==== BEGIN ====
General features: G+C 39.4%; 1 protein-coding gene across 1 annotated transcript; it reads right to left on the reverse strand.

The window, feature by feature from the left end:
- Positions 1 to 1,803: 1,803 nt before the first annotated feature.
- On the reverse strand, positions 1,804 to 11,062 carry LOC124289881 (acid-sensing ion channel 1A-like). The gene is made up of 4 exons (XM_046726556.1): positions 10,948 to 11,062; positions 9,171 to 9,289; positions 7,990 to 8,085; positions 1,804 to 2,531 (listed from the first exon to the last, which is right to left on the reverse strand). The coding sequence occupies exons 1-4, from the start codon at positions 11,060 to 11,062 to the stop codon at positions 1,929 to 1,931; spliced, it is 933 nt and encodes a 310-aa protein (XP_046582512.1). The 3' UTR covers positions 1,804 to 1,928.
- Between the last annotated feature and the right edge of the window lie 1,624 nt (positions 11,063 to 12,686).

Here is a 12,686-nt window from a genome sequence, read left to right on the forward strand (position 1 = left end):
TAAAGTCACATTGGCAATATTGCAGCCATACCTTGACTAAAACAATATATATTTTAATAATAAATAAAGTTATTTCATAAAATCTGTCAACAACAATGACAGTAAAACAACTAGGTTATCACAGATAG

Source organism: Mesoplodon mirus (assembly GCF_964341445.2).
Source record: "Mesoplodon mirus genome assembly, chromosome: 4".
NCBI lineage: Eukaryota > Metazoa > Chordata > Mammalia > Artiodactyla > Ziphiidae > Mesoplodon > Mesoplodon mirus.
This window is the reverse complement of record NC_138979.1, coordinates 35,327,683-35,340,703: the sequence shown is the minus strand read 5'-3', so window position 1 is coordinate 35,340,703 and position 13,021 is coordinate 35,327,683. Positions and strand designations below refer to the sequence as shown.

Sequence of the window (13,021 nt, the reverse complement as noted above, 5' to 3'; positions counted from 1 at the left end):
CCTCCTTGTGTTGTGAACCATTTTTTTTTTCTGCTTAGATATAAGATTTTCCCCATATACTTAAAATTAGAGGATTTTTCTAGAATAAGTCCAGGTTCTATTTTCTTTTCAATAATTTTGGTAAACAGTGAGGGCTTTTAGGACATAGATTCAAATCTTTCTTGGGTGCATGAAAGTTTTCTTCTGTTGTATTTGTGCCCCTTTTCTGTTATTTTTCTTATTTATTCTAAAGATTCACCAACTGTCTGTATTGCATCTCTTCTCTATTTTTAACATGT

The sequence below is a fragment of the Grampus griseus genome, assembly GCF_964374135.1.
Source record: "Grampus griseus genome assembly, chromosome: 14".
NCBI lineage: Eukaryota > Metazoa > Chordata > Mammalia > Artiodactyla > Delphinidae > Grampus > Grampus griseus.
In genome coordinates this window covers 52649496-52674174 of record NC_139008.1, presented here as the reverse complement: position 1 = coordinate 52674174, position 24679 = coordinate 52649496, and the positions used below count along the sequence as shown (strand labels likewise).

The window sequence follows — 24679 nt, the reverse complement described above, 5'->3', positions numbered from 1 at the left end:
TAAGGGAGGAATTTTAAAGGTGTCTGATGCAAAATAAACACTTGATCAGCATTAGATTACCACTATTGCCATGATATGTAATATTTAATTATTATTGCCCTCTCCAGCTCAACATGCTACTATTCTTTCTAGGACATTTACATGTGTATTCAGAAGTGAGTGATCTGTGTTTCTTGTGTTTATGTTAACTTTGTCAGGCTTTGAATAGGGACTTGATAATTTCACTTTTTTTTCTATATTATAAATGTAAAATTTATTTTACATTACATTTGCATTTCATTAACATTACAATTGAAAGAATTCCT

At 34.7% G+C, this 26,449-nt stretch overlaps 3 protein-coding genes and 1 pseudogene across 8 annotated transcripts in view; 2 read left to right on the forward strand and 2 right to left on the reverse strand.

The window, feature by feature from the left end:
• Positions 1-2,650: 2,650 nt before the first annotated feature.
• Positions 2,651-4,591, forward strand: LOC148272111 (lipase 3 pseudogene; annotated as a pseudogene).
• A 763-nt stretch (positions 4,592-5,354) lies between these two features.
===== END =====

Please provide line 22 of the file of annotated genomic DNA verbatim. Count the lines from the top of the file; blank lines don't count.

• Positions 1-2,650: 2,650 nt before the first annotated feature.